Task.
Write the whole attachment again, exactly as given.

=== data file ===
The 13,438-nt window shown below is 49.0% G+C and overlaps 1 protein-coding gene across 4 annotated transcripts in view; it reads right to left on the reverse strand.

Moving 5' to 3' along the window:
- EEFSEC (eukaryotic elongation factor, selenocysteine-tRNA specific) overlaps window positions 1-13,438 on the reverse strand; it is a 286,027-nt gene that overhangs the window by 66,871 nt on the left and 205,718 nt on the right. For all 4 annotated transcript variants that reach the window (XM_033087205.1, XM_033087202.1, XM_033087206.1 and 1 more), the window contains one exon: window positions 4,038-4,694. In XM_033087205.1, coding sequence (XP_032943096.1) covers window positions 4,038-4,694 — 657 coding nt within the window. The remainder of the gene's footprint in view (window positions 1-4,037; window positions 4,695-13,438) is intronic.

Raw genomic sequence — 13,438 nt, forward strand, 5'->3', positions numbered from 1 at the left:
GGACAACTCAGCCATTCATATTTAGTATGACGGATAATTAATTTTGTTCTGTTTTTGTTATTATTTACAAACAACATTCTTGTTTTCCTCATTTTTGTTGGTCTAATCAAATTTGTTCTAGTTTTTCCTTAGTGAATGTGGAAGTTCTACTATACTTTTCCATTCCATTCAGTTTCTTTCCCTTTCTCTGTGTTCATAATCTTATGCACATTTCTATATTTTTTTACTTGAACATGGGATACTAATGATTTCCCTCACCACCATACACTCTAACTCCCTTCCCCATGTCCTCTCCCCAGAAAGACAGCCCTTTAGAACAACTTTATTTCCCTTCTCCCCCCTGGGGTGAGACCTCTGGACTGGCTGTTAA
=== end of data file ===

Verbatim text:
The 13,438-nt window shown below is 49.0% G+C and overlaps 1 protein-coding gene across 4 annotated transcripts in view; it reads right to left on the reverse strand.

Moving 5' to 3' along the window:
- EEFSEC (eukaryotic elongation factor, selenocysteine-tRNA specific) overlaps window positions 1-13,438 on the reverse strand; it is a 286,027-nt gene that overhangs the window by 66,871 nt on the left and 205,718 nt on the right. For all 4 annotated transcript variants that reach the window (XM_033087205.1, XM_033087202.1, XM_033087206.1 and 1 more), the window contains one exon: window positions 4,038-4,694. In XM_033087205.1, coding sequence (XP_032943096.1) covers window positions 4,038-4,694 — 657 coding nt within the window. The remainder of the gene's footprint in view (window positions 1-4,037; window positions 4,695-13,438) is intronic.

Raw genomic sequence — 13,438 nt, forward strand, 5'->3', positions numbered from 1 at the left:
GGACAACTCAGCCATTCATATTTAGTATGACGGATAATTAATTTTGTTCTGTTTTTGTTATTATTTACAAACAACATTCTTGTTTTCCTCATTTTTGTTGGTCTAATCAAATTTGTTCTAGTTTTTCCTTAGTGAATGTGGAAGTTCTACTATACTTTTCCATTCCATTCAGTTTCTTTCCCTTTCTCTGTGTTCATAATCTTATGCACATTTCTATATTTTTTTACTTGAACATGGGATACTAATGATTTCCCTCACCACCATACACTCTAACTCCCTTCCCCATGTCCTCTCCCCAGAAAGACAGCCCTTTAGAACAACTTTATTTCCCTTCTCCCCCCTGGGGTGAGACCTCTGGACTGGCTGTTAA